Washington County, Mississippi Economic Alliance

Quality of Life

Great horizons always ahead.

Take a look and you’ll see: A renowned visitor destination has everything you need for a satisfying year-round home.
 


 

Take in the sunset at the Jesse Brent Memorial Bridge and look out over the spectacular expanse of land, water and sky. Or take a daytime drive past flourishing agricultural fields stretching in lush lines all the way to the horizon. Wide open, panoramic spaces promising wide open possibilities and opportunity—that’s Washington County.

High-yield crops of creativity: Our history began with that land and water. Carved out by the liquefying glaciers of Canada and North America during the melting of the Ice Age, the young Mississippi River had a habit of washing over its banks, over time depositing such rich alluvial silt that eventually it conjured the most fertile cotton land this side of the Nile. This area would also become fertile ground for artistic imagination, too, for blues artists and writers who conjured their own kind of magic. In fact, Washington County has been the home to more than 100 published writers, including award-winning notables such as Shelby Foote, Ellen Douglas and Walker Percy.

World-famous dining and entertainment: Row after row of abundant crops, rows of brilliant books by local writers, and then there are those rows of names of legendary blues artists inscribed on Walnut Street’s Sidewalk of Fame in Greenville’s lively and historic downtown, where blues are still on the menu nightly. Also on the menu is nationally acclaimed dining at institutions like Doe’s Eat Place owned by the Signa family, in the business since 1903 and dazzling diners and critics at Doe’s since 1940, winning rave reviews in Bon Appetit, Food Network, Southern Living and earning the James Beard American Classic Award in 2007.

Natural wonders: Visitors come to Washington County from all over the nation (blues lovers come from all over the world) to savor the food, music and entertainment, or to soak up the natural beauty at a premiere state park, lakes and three National Wildlife Refuges, which also make “most” and “best” national lists, whether it’s the gators and whitetail deer at the Yazoo National Wildlife Reserve or the birds at Theodore Roosevelt National Wildlife Refuge. (In a recent National Audubon Society annual bird count, more avian species were identified in Washington County than in any other inland location in the United States.)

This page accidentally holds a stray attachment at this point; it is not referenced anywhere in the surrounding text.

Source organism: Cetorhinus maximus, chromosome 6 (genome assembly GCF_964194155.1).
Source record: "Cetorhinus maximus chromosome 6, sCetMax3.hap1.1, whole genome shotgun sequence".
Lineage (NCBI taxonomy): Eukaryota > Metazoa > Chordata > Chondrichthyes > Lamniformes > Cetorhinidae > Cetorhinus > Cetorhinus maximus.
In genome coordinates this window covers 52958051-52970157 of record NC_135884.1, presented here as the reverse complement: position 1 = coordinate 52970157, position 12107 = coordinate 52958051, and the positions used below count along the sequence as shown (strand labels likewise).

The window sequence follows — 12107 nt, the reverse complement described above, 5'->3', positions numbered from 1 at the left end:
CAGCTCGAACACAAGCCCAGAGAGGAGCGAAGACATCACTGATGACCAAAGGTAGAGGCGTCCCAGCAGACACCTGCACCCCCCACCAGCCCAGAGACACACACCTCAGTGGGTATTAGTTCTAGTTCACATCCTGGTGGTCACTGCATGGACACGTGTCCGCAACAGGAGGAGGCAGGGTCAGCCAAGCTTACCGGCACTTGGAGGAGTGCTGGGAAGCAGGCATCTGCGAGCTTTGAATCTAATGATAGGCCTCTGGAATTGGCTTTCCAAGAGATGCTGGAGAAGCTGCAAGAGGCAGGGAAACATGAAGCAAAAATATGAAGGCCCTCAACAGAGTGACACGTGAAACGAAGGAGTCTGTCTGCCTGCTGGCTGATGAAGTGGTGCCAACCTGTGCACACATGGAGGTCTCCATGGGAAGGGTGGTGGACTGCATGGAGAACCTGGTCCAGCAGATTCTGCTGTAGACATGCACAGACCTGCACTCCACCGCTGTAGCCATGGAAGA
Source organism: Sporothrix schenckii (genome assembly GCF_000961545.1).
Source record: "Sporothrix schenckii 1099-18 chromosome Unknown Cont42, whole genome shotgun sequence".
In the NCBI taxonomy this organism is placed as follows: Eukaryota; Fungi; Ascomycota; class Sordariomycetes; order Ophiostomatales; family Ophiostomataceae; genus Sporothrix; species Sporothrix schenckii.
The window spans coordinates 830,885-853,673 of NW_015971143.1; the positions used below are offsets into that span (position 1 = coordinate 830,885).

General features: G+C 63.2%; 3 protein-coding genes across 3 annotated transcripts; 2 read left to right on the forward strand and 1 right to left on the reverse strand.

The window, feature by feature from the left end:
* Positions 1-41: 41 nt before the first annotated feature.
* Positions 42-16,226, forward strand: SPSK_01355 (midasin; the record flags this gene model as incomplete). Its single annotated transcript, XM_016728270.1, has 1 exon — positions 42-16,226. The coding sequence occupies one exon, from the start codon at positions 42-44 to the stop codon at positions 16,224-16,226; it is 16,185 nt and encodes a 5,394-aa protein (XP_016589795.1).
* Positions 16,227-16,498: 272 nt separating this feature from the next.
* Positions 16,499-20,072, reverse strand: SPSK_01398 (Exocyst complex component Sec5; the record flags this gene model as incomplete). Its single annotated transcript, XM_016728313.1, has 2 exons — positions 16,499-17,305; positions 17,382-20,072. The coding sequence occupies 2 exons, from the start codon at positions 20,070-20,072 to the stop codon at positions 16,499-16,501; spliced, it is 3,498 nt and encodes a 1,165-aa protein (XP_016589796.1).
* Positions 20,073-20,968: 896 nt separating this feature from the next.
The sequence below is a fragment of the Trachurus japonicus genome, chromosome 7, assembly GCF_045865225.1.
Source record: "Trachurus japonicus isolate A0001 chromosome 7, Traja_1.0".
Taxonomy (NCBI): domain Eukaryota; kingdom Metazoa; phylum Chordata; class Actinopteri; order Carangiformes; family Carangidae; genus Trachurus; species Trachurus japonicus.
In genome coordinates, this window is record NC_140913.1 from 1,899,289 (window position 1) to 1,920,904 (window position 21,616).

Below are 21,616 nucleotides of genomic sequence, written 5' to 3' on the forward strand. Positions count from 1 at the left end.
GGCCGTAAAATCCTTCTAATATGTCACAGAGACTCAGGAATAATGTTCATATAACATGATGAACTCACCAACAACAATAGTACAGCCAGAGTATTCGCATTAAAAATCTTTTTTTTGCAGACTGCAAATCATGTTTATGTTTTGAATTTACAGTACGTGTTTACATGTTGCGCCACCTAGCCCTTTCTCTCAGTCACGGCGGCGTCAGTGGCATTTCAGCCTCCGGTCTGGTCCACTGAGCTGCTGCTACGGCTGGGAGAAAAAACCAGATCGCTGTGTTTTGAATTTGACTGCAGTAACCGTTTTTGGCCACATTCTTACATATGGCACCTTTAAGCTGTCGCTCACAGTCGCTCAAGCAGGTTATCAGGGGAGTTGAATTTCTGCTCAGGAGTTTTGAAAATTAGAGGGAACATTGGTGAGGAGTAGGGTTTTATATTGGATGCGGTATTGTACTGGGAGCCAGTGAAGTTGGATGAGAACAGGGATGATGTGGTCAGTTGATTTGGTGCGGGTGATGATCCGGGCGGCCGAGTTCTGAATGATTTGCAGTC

Progressive communities: Visitors also flock to our exciting and luxurious gaming venues. And while we know how delightful it can be to try your luck in a casino, when it comes to creating our communities, Washington County doesn’t leave success to chance. In Greenville, Hollandale, Leland and other communities, goal-oriented schools, friendly neighborhoods and progressive governments are creating a quality of life that is second to none.

When it was built in 2010 to replace a 1940s era structure, the Jesse Brent Memorial Bridge was the fourth-longest cable-stayed bridge in North America, a mammoth creation of concrete and steel, and a testament to man-made genius and quality. That’s how it is in Washington County: Perfect harmonies between man and nature, progress and preservation. Here, you’re always standing on solid ground, whether on a majestic bridge, in a verdant refuge, or inside aspiring schools. It’s that kind of commitment and stability that makes growth possible, and why in Washington County, life’s opportunities are as panoramic as the views. 



"We’re making Washington County better. Contact us today to join the Chamber."

Debra Wintory

Chamber Director

Land here, lead here in Washington County.

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Cary Karlson
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